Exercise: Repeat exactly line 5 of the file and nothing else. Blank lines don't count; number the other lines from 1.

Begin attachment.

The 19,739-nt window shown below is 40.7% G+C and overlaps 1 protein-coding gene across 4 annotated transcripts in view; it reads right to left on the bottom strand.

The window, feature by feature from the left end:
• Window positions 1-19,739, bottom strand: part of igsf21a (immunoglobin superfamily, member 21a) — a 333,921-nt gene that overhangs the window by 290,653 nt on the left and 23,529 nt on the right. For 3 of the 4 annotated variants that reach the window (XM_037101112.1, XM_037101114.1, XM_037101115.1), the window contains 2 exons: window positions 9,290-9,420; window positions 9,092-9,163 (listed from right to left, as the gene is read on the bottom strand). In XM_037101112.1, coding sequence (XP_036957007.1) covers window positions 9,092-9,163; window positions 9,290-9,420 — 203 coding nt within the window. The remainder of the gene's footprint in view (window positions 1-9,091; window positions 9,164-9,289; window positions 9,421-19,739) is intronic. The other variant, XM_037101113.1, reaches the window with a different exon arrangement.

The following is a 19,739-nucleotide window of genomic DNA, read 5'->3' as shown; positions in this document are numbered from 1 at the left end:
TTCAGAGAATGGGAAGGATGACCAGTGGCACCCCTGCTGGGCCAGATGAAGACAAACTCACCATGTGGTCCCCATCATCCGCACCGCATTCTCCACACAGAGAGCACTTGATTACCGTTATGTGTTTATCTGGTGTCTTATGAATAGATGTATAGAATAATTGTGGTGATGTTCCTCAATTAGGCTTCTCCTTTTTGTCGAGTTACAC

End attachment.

TTCAGAGAATGGGAAGGATGACCAGTGGCACCCCTGCTGGGCCAGATGAAGACAAACTCACCATGTGGTCCCCATCATCCGCACCGCATTCTCCACACAGAGAGCACTTGATTACCGTTATGTGTTTATCTGGTGTCTTATGAATAGATGTATAGAATAATTGTGGTGATGTTCCTCAATTAGGCTTCTCCTTTTTGTCGAGTTACAC